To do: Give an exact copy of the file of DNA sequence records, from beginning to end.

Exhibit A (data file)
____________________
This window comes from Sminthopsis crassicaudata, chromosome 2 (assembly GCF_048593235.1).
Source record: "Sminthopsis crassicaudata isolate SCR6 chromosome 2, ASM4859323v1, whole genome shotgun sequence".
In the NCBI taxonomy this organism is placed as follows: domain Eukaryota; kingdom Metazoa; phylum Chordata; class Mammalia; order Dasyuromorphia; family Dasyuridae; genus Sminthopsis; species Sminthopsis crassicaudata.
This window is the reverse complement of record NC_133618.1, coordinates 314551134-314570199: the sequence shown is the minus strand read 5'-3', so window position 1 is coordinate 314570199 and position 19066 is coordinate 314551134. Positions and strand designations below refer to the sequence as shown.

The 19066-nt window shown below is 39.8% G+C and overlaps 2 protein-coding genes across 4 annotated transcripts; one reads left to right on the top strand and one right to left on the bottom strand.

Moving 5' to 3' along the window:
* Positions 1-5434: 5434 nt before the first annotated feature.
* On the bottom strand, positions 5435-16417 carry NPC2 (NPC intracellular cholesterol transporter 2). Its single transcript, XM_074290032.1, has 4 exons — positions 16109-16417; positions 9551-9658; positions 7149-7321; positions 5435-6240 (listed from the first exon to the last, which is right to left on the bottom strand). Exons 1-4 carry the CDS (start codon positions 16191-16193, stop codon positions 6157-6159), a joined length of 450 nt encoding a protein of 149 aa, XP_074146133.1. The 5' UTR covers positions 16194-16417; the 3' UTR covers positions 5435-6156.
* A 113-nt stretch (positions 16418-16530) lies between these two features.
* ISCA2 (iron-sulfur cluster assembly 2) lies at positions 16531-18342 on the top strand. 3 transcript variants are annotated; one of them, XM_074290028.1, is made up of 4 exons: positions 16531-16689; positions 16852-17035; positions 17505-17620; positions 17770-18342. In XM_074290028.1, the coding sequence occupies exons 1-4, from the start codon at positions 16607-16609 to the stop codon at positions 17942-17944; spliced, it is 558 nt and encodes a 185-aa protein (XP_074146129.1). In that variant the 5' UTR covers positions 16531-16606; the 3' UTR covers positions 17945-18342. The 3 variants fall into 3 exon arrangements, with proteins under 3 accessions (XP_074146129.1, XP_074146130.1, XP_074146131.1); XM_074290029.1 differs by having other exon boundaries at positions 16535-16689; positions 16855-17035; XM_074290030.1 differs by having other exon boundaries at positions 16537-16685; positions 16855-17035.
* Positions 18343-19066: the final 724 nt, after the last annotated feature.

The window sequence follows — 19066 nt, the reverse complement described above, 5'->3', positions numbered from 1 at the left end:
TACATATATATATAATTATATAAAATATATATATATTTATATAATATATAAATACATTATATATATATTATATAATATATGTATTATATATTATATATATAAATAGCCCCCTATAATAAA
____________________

This window comes from Sminthopsis crassicaudata, chromosome 2 (assembly GCF_048593235.1).
Source record: "Sminthopsis crassicaudata isolate SCR6 chromosome 2, ASM4859323v1, whole genome shotgun sequence".
In the NCBI taxonomy this organism is placed as follows: domain Eukaryota; kingdom Metazoa; phylum Chordata; class Mammalia; order Dasyuromorphia; family Dasyuridae; genus Sminthopsis; species Sminthopsis crassicaudata.
This window is the reverse complement of record NC_133618.1, coordinates 314551134-314570199: the sequence shown is the minus strand read 5'-3', so window position 1 is coordinate 314570199 and position 19066 is coordinate 314551134. Positions and strand designations below refer to the sequence as shown.

The 19066-nt window shown below is 39.8% G+C and overlaps 2 protein-coding genes across 4 annotated transcripts; one reads left to right on the top strand and one right to left on the bottom strand.

Moving 5' to 3' along the window:
* Positions 1-5434: 5434 nt before the first annotated feature.
* On the bottom strand, positions 5435-16417 carry NPC2 (NPC intracellular cholesterol transporter 2). Its single transcript, XM_074290032.1, has 4 exons — positions 16109-16417; positions 9551-9658; positions 7149-7321; positions 5435-6240 (listed from the first exon to the last, which is right to left on the bottom strand). Exons 1-4 carry the CDS (start codon positions 16191-16193, stop codon positions 6157-6159), a joined length of 450 nt encoding a protein of 149 aa, XP_074146133.1. The 5' UTR covers positions 16194-16417; the 3' UTR covers positions 5435-6156.
* A 113-nt stretch (positions 16418-16530) lies between these two features.
* ISCA2 (iron-sulfur cluster assembly 2) lies at positions 16531-18342 on the top strand. 3 transcript variants are annotated; one of them, XM_074290028.1, is made up of 4 exons: positions 16531-16689; positions 16852-17035; positions 17505-17620; positions 17770-18342. In XM_074290028.1, the coding sequence occupies exons 1-4, from the start codon at positions 16607-16609 to the stop codon at positions 17942-17944; spliced, it is 558 nt and encodes a 185-aa protein (XP_074146129.1). In that variant the 5' UTR covers positions 16531-16606; the 3' UTR covers positions 17945-18342. The 3 variants fall into 3 exon arrangements, with proteins under 3 accessions (XP_074146129.1, XP_074146130.1, XP_074146131.1); XM_074290029.1 differs by having other exon boundaries at positions 16535-16689; positions 16855-17035; XM_074290030.1 differs by having other exon boundaries at positions 16537-16685; positions 16855-17035.
* Positions 18343-19066: the final 724 nt, after the last annotated feature.

The window sequence follows — 19066 nt, the reverse complement described above, 5'->3', positions numbered from 1 at the left end:
TACATATATATATAATTATATAAAATATATATATATTTATATAATATATAAATACATTATATATATATTATATAATATATGTATTATATATTATATATATAAATAGCCCCCTATAATAAA